What makes a good decision maker – the three ingredients
What makes a good decision maker – the three ingredients
A 2004-2005 Teradata Report on Enterprise Decision-Making showed that over 70% of the respondents in their survey said that poor decision-making is a serious problem for their business. Other research in the UK conducted by the research agency YouGov for the Investors in People organization highlighted the negative impact that poor decision-making was having on employees. Other research in the area of organizational performance is consistent, with some suggesting that well over half of all decisions fail in some way. Specifically that the outcomes of the decision making process was poor – the ‘wrong’ decision had been taken or simply never implemented. It seems obvious that if decisions can fail for up to half of the time then organizations need to pay very close attention to the quality of their decisions and the people carrying out this role, but to-date, there is not much evidence that they are.
Decision-making is an age old problem that is being compounded today by increasing knowledge, population, complexity, speed and change. The number of decisions being made is increasing as is the pace of change and the number of people in an organization involved in the thousands of day-to-day decisions, from a new product launch to a decision on a new hire that have to be made. Decision-making is an essential requirement of management especially at the senior level and is perhaps the true core competence of leaders … ‘our society has largely neglected the fact that sound judgment and decision making are the crux of many professions’ (Smith et al 2004). The very best leaders appear able to make crucial decisions effortlessly ‘standing on their feet’ drawing on unseen resources of domain knowledge and experience that set them apart from the crowd. How effective managers and staff are in general at making good decisions is a moot point and understanding the process of high performance decision making is becoming critical to organizational success.
Problem-solving and decision-making are closely linked as each requires creativity in identifying, developing then evaluating options from which a course of action needs to be chosen. A problem always denotes that there are options to be chosen from – if there is a known solution then this is a puzzle not a problem. A decision is basically a problem solving process under uncertainty, so the steps or stages of decision making are more or less the same as those for problem solving. There are many n-step problem solving routines to guide decision making but at the heart of the decision making problem are the following three main aspects: how the problem is seen, how alternatives are generated, and how the decision is actioned.
The three key aspects of high level decision making:
- Proactive cognition is a feature of people who actively seek to change the environment and not passively react to it. People strong in this feature scan for opportunities in the world preferring to make choices rather than follow procedures and create novel options by seeing problems differently rather than considering just the obvious.
- Deciding is about making the decision, weighing and chewing over the options and above all considering the risk of alternatives. People who are high in this ability often draw on extensive domain knowledge and experience enabling them to make mental short cuts and come to a decision apparently quickly hiding the deep processes really going on.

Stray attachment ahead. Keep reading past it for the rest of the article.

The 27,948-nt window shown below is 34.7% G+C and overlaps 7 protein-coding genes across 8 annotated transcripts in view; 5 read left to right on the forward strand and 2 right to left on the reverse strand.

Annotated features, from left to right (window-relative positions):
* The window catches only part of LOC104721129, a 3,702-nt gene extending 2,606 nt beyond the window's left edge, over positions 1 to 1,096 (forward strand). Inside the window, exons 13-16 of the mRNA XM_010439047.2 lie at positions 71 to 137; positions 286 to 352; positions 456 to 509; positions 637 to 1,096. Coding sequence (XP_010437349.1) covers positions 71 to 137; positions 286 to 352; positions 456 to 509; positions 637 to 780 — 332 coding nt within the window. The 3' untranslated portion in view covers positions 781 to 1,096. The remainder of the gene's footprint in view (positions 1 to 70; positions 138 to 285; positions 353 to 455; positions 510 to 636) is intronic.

- Finally Action Control – making and enacting the choice. The effective planning and scheduling of actions to deliver the decision are examples of behavior of people who are able to ensure that decisions are not postponed, procrastination is avoided and decisions are implemented without delay.
A good decision is the direct result of clear criteria, the scope of the choice to be made together with the risk of each alternative – then taking action. From this perspective a good decision is the outcome of a process of optimally achieving a given objective from a certain starting point. A good decision is a logical one (or at least defensible and traceable) based on the available knowledge to hand that answers a particular organizational problem. Measuring whether or not decision making is good or bad needs to assess both the process and the outcome, the effectiveness and the quality of the decision making, as these are two quite distinct things. Effectiveness is how well the process of decision making is managed and how learning takes place – what caused a poor outcome to occur is fed back into the process. Output quality is to some extent comes well after the decision has been taken and is a reflection whether the right choice was made as well as on how well the choice was placed into action and implemented. There are many examples, particularly in the political world, where there is an assumption that the decision is the same as the implementation. A good decision making process therefore integrates the choice with the implementation and looks at the outcome to ensure learning takes place.
It is this latter point that completes the circle – it is a balanced decision making process that seems to be about right. Consciously attending to all three areas of the decision making process is key. The seeking of ways to control and act on the world, weighing up options carefully thinking about the choice then ensuring implementation takes place are the three key facets of effective decision making and features of high performers. When this balanced process is in place in more organizations perhaps then can the abysmal performance we currently have in this core area be improved.